As a Contractor, you may be aware that beginning on July 1, 2009, the Pennsylvania Home Improvement and Consumer Protection Act will become effective.  The Act gives the Bureau of Consumer Protection of the Office of the Attorney General broad regulatory powers over Home Improvement Contractors and ties a new class of acts titled “Home Improvement Fraud” and “Prohibited Acts” into the Pennsylvania Unfair Trade Practices and Consumer Protection Law.  The Home Improvement Act contains several traps for the unwary Contractor, and many common practices utilized by Contractors will soon become sufficient grounds for Owners to void a Home Improvement Contract, constitute “Prohibited Acts” leading to civil liability under the Consumer Protection Statute, or even constitute criminal “Home Improvement Fraud,” an offense punishable as a third degree felony.
The Act applies to contracts for “Home Improvement,” which is defined as any contracts exceeding $500 for such things as the repair, replacement, remodeling, demolition, removal, renovation, installation, alteration, conversion, construction (other than construction of a new home), and even certain kinds of landscaping of a building designed to be used as a private residence and/or land adjacent to a private residence.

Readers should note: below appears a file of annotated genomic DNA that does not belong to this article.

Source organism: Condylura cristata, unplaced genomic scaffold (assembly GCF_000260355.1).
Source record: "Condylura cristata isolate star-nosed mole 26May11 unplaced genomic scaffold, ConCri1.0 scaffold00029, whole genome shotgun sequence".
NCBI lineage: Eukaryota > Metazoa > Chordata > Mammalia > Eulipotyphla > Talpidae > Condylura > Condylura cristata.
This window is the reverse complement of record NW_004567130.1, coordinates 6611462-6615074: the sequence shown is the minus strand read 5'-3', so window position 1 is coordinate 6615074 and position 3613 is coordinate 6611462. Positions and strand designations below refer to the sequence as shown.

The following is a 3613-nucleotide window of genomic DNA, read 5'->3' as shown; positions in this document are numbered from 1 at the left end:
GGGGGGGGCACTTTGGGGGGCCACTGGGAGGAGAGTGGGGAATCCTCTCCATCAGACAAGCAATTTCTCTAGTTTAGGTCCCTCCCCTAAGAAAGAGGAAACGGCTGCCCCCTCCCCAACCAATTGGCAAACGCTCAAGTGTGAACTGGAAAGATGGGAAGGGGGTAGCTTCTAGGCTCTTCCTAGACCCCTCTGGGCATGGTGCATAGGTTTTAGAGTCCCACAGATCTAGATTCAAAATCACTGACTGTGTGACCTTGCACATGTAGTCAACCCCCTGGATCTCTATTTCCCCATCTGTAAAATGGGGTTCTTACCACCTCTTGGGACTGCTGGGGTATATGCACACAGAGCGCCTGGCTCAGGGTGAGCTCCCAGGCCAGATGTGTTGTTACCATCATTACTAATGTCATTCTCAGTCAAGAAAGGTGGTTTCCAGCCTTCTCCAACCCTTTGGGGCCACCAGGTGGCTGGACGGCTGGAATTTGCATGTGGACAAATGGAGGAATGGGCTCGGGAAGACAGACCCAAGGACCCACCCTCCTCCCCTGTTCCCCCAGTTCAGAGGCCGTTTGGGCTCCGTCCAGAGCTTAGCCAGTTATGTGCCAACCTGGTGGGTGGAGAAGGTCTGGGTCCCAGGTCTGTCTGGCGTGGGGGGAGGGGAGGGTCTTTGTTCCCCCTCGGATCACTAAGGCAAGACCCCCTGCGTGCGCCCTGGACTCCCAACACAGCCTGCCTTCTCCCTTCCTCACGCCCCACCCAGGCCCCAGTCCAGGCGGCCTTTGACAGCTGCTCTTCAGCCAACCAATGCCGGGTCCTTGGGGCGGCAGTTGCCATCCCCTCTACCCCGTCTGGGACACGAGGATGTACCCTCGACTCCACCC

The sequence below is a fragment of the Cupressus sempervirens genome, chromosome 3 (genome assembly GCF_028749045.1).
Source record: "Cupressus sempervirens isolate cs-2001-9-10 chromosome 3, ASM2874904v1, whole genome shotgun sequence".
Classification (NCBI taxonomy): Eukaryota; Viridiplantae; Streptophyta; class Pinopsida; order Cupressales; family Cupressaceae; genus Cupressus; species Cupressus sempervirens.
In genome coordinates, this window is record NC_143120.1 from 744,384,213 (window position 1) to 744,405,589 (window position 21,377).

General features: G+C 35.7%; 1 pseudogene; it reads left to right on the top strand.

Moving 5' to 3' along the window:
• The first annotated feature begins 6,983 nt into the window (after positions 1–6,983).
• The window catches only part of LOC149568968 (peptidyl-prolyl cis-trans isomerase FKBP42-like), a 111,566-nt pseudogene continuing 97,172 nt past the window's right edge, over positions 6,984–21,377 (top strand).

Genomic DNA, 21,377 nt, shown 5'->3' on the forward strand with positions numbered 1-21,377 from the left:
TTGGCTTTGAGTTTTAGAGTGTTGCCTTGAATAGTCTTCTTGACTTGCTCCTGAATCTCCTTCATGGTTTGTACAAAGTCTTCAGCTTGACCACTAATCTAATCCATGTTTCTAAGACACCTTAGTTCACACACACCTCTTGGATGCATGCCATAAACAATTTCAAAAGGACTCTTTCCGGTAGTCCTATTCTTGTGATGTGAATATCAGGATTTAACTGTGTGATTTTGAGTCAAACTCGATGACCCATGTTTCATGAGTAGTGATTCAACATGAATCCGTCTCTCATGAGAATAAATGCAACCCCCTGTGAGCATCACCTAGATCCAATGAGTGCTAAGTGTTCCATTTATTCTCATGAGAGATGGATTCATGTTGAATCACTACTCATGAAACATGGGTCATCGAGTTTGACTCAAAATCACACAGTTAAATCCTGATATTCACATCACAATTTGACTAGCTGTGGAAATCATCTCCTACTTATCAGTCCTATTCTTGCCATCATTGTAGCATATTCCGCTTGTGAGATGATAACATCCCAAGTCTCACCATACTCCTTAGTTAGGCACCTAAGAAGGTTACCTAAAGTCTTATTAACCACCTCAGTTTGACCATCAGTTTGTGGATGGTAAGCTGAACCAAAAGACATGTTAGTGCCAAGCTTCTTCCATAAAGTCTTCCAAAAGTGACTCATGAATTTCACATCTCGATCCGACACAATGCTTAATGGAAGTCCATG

The Act requires all Contractors doing business in Pennsylvania to register with the Attorney General, and to provide personal information of the principals of the business and such other information as proof of the Contractor’s insurance.  Successful registration, accepted by the Attorney General will then become a “Home Improvement License,” and the Contractor is awarded a “Home Improvement Contractor Registration Number,” which must appear on all advertising and vehicles bearing advertising of the Contractor. 
These rather stringent requirements of the Act do have one significant upside, however, because a License is now effective for the entire Commonwealth, and preempts all local contractor licensing requirements.